FAQ on Lying

For all your endlessly repeated debating point needs.

How utterly bizarre that the prolife movement has chosen to die on this hill arguing for the sacredness of lying in order to try to get somebody to agree to commit murder. That it should come to this. The Conservative Catholic Anti-Charism of Discernment–from circling the wagons for Maciel, to attacking Corapi’s bishop as part of a gay cabal, to striving to justify torture, to falling in love with enemy of God Ayn Rand and anointing her as Aristotle, to choosing *this* gravely evil and completely unnecessary cause to fight for tooth and nail–continues to amaze me. It is, incredibly, now a core value of the majority of so-called “Faithful Conservative Catholics” that lying in order to get somebody to agree to commit murder is a moral virtue and that those who object to this astonishingly stupid notion are Pharisees, fools, CINOs, and moral idiots. Astonishing how the devil can get us to twist the human intellect.

  • vox borealis


    OBJECTION: If what you say is true, then undercover cops can’t do their job!
    ANSWER: Most undercover work can be done without the cop positively asserting a false identity. For example, if an undercover policeman approaches you and says, “I want to buy some drugs from you,” he is telling the truth – for if you sell him drugs, he can arrest you and get you off the street. Much of this kind of stuff can be done without lying.

    Hmm. So by analogy, one could “sting” an abortion clinic by saying “I want to schedule an abortion…” and it would not be lying.

    • Andy

      In your objection you say the policeman wants to buy the drugs so there is no lie, because although not wanting to use the drugs the policeman does want the sale to go down. This is different than saying I want to schedule an abortion when you don’t want to . I am confused, your analogy does not follow – it seems the rehash of the same arguments about telling lies to achieve a good end, which the church says can’t happen.

      • vox borealis

        I’m not saying that at all. I’m objecting to this particular objection-answer as being too permissive in allowing lying in the case of the undercover cop.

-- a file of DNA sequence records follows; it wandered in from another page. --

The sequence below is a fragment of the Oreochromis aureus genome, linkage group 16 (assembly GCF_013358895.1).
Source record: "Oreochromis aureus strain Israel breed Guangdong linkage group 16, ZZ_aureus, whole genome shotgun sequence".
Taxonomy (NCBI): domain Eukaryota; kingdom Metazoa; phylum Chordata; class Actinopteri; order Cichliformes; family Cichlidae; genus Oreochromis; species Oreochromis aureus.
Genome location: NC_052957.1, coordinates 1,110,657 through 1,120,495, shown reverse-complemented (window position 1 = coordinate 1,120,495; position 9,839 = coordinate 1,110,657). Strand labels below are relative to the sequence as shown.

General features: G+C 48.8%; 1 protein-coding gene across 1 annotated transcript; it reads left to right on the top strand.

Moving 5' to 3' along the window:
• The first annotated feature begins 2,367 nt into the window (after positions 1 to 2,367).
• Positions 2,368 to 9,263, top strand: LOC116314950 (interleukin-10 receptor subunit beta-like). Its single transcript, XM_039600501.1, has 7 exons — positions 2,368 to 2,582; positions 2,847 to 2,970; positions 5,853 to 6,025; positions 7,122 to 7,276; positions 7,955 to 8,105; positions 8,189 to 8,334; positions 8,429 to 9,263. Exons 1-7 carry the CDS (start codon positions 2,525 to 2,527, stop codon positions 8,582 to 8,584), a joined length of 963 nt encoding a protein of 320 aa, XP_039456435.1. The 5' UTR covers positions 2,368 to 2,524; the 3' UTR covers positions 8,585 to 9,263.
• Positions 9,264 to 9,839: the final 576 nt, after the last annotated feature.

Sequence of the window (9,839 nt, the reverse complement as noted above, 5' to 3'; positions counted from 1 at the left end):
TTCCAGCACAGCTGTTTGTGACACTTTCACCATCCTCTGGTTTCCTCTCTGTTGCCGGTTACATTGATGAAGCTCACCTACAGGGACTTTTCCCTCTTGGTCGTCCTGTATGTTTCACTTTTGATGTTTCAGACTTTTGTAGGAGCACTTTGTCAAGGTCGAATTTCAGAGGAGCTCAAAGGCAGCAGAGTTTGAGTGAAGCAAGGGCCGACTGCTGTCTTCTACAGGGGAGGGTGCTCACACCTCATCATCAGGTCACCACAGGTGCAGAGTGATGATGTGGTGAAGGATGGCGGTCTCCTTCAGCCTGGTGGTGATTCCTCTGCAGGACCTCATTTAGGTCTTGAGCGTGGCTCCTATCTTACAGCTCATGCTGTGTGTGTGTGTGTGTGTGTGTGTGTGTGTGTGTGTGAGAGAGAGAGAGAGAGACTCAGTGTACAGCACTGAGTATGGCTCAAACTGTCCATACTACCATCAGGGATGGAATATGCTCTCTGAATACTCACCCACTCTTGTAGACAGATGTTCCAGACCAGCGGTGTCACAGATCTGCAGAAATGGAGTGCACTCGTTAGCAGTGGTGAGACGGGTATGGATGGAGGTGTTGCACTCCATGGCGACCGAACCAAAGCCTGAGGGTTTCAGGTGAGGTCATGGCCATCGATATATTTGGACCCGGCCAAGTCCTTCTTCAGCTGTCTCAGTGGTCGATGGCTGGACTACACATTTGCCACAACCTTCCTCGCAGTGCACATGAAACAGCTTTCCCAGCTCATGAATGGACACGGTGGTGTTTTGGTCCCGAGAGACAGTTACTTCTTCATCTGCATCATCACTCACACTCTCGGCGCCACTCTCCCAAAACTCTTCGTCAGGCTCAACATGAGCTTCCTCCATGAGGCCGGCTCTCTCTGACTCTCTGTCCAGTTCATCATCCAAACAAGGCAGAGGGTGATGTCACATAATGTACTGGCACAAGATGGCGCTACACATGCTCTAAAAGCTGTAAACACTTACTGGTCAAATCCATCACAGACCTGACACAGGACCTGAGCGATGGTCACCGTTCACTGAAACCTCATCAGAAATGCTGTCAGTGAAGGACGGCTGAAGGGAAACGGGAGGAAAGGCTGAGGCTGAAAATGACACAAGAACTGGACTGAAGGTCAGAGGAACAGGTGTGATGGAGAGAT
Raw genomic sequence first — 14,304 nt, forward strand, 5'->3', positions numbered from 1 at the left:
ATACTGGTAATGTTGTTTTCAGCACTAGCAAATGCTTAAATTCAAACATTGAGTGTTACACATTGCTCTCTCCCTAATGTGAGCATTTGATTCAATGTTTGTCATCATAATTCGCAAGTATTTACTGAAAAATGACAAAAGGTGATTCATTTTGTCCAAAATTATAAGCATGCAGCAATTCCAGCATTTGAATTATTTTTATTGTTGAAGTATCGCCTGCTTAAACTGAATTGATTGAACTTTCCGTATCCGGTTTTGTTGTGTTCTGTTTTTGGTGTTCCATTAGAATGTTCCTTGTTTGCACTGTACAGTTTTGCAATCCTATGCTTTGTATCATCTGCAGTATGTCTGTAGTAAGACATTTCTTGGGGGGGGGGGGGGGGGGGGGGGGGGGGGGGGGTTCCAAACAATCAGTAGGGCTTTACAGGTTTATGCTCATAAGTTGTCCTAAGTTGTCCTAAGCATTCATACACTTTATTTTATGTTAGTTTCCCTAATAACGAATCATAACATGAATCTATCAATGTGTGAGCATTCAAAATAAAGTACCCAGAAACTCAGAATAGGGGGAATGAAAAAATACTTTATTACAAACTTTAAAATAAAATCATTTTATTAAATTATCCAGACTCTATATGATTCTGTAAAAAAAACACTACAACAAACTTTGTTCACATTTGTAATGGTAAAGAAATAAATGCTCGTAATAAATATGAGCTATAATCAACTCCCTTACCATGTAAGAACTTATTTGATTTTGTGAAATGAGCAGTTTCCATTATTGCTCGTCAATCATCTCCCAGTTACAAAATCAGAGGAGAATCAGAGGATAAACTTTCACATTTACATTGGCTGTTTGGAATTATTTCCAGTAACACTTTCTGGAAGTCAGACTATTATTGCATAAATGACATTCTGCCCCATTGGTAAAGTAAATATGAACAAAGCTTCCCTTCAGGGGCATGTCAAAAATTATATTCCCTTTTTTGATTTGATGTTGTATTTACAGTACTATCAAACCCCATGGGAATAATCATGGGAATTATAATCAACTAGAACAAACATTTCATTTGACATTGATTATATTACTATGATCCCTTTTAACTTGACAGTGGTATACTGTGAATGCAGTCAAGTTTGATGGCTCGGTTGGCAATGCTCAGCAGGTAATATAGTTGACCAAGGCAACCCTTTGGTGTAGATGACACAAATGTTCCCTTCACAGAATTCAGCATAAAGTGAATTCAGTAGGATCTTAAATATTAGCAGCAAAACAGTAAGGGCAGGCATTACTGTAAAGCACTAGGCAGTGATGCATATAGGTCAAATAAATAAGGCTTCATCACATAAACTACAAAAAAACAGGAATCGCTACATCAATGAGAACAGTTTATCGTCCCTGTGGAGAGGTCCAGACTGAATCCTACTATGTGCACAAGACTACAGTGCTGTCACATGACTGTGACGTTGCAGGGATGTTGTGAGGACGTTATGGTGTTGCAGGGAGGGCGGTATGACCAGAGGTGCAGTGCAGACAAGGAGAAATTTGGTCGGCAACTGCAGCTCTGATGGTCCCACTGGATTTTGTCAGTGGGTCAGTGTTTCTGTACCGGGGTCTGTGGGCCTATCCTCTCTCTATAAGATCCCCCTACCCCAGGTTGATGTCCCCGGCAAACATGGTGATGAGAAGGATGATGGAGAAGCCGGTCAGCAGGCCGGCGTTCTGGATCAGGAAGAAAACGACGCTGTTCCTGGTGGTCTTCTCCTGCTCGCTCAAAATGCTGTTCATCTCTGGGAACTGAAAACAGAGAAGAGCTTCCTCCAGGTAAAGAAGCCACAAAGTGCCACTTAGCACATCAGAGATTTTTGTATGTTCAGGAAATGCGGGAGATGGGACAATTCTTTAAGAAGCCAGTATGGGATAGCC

If the cop can say without lying “I want to buy drugs from you” to the pusher, then why is it a lie for the LA stinger to say “I want to schedule an abortion”? I mean, one may *want* to *schedule* an abortion, if in so doing it reveal the horrors of the abortion industry, even though one has no intention of ever going to the scheduled appointment. By analogy, this is not a lie. After all, *scheduling* an abortion is not the same as having it, or even wanting it, right?

        Now, I think *both* are attempts to deceive. But if the example used in the Answer is legit, then that paves the way for a lot of deceptive-but-not-lying stuff for LA.

        • Mariana Baca

          There is plenty of stuff LA can say that is not lying to get information, like: I want some information on abortion procedures. I’m curious what happens and what is standard procedure. I want to know what my options are at this clinic. I want to know what a baby would go through if I opt to have an abortion at this point in time.

          Saying things like: I really don’t want my baby to survive and can you ensure that? (something to this effect was said in the latest video) is a different sort of statement. It is both a lie and an enticement to evil.

          • vox borealis

            Yes, I agree with you. I merely point out that in the FAQ/Answer article about lying, linked in the post, *if* the example of the undercover cop saying to the pusher “I want to buy drugs from you” is legit, then it would also be legit for the LA “undercover agent” to state “I want to schedule an abortion.” Technically it would be a true statement, thus not lying, thus legit. Yet it strikes me as obviously deceptive.

            In other words, I quibble with the FAQ article on this point.

            • Beadgirl

              I think that it was not the best example of undercover work that does not involve lying.

              On a practical level, I’d also like to point out that there are some law enforcement experts who think undercover work is not nearly as effective as the public thinks,* and that in some cases it actually generates more crime. If the societal outcome of this debate on lying is that much undercover work is morally wrong (unlikely, I know, given modern American society), I’m ok with that — I personally think there are better ways to fight crime.

              And on another practical level, I’ve read* that long-term undercover work takes a real psychological toll on the participants, affecting their relationships and their sense of self. Another sign, perhaps, that deception, and particularly lying, is not good for the soul.